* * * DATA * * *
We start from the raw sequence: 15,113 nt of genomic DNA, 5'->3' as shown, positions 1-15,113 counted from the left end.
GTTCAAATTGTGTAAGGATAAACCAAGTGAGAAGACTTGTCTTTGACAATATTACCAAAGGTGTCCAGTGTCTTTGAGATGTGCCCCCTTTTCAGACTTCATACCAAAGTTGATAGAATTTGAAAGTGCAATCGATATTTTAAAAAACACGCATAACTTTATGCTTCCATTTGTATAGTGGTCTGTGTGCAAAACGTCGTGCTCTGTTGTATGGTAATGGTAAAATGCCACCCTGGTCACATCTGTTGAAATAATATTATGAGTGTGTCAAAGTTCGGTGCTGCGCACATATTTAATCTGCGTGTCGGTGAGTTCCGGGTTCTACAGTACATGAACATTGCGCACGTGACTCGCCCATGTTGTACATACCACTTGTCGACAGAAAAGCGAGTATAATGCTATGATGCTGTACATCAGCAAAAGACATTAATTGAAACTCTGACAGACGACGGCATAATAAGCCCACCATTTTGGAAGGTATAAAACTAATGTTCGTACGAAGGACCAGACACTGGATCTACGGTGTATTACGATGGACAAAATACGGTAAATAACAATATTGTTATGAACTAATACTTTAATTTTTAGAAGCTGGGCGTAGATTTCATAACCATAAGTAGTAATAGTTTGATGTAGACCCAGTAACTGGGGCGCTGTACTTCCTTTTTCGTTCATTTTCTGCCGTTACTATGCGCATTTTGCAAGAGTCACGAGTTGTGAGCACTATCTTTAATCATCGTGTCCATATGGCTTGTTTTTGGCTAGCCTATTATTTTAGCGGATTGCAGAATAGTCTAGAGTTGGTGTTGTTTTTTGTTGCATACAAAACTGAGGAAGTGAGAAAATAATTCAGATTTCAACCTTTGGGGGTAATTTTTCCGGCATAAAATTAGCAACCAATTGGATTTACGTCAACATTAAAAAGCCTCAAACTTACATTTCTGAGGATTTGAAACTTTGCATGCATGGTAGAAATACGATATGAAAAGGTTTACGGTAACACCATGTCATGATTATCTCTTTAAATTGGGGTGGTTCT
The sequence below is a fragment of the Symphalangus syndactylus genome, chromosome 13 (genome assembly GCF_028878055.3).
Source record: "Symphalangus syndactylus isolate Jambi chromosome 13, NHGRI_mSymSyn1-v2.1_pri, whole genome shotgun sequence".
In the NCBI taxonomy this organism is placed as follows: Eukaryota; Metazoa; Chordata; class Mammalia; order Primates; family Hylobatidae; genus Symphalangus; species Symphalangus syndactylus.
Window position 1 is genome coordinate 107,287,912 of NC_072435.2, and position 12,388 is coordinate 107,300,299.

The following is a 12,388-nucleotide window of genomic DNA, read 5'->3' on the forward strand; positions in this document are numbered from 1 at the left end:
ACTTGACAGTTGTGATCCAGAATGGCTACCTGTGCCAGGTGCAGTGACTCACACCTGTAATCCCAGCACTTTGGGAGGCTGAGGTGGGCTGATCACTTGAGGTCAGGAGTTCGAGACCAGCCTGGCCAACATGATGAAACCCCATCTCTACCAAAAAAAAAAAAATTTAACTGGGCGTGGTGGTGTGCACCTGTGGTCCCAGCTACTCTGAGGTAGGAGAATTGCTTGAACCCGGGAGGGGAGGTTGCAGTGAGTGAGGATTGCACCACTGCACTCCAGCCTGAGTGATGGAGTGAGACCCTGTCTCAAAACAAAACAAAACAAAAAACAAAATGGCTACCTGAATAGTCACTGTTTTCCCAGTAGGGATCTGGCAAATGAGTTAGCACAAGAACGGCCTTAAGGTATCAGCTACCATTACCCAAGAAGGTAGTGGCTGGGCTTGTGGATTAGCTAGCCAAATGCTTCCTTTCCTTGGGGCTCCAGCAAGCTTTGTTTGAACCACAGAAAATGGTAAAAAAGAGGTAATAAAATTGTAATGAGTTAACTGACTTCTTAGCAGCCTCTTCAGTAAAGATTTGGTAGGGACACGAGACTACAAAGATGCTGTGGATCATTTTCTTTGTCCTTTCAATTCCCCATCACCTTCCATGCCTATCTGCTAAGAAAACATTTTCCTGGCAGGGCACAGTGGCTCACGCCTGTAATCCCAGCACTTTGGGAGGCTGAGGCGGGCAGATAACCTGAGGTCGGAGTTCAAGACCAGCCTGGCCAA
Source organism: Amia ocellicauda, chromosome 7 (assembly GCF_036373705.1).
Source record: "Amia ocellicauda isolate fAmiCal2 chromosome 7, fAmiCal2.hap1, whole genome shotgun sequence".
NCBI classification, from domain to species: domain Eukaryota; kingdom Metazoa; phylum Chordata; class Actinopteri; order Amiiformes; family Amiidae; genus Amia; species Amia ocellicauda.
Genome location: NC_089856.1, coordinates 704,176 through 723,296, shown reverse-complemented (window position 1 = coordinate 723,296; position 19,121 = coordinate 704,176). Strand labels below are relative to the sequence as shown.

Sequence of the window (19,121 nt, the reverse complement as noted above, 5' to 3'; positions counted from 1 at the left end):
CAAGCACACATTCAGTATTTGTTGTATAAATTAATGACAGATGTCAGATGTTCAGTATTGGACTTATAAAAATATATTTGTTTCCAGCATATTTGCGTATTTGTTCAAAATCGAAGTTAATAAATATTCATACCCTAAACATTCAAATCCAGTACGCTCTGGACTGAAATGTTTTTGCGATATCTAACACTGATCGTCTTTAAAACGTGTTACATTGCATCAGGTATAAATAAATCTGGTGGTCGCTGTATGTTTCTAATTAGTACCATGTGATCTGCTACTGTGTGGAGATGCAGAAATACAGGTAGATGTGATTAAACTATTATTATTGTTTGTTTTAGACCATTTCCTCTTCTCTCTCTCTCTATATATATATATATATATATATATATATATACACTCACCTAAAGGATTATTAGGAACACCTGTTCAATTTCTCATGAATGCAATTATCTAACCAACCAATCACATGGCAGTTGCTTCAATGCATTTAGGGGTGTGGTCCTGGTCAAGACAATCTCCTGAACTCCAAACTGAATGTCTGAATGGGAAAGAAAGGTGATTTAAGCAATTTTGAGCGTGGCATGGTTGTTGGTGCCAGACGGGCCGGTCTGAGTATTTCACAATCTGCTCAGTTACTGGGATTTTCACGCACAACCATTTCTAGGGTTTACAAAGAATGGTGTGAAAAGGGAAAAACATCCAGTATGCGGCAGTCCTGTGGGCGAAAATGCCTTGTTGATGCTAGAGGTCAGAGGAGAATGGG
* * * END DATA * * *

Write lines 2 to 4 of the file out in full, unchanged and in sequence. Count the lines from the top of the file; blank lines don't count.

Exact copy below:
GTTCAAATTGTGTAAGGATAAACCAAGTGAGAAGACTTGTCTTTGACAATATTACCAAAGGTGTCCAGTGTCTTTGAGATGTGCCCCCTTTTCAGACTTCATACCAAAGTTGATAGAATTTGAAAGTGCAATCGATATTTTAAAAAACACGCATAACTTTATGCTTCCATTTGTATAGTGGTCTGTGTGCAAAACGTCGTGCTCTGTTGTATGGTAATGGTAAAATGCCACCCTGGTCACATCTGTTGAAATAATATTATGAGTGTGTCAAAGTTCGGTGCTGCGCACATATTTAATCTGCGTGTCGGTGAGTTCCGGGTTCTACAGTACATGAACATTGCGCACGTGACTCGCCCATGTTGTACATACCACTTGTCGACAGAAAAGCGAGTATAATGCTATGATGCTGTACATCAGCAAAAGACATTAATTGAAACTCTGACAGACGACGGCATAATAAGCCCACCATTTTGGAAGGTATAAAACTAATGTTCGTACGAAGGACCAGACACTGGATCTACGGTGTATTACGATGGACAAAATACGGTAAATAACAATATTGTTATGAACTAATACTTTAATTTTTAGAAGCTGGGCGTAGATTTCATAACCATAAGTAGTAATAGTTTGATGTAGACCCAGTAACTGGGGCGCTGTACTTCCTTTTTCGTTCATTTTCTGCCGTTACTATGCGCATTTTGCAAGAGTCACGAGTTGTGAGCACTATCTTTAATCATCGTGTCCATATGGCTTGTTTTTGGCTAGCCTATTATTTTAGCGGATTGCAGAATAGTCTAGAGTTGGTGTTGTTTTTTGTTGCATACAAAACTGAGGAAGTGAGAAAATAATTCAGATTTCAACCTTTGGGGGTAATTTTTCCGGCATAAAATTAGCAACCAATTGGATTTACGTCAACATTAAAAAGCCTCAAACTTACATTTCTGAGGATTTGAAACTTTGCATGCATGGTAGAAATACGATATGAAAAGGTTTACGGTAACACCATGTCATGATTATCTCTTTAAATTGGGGTGGTTCT
The sequence below is a fragment of the Symphalangus syndactylus genome, chromosome 13 (genome assembly GCF_028878055.3).
Source record: "Symphalangus syndactylus isolate Jambi chromosome 13, NHGRI_mSymSyn1-v2.1_pri, whole genome shotgun sequence".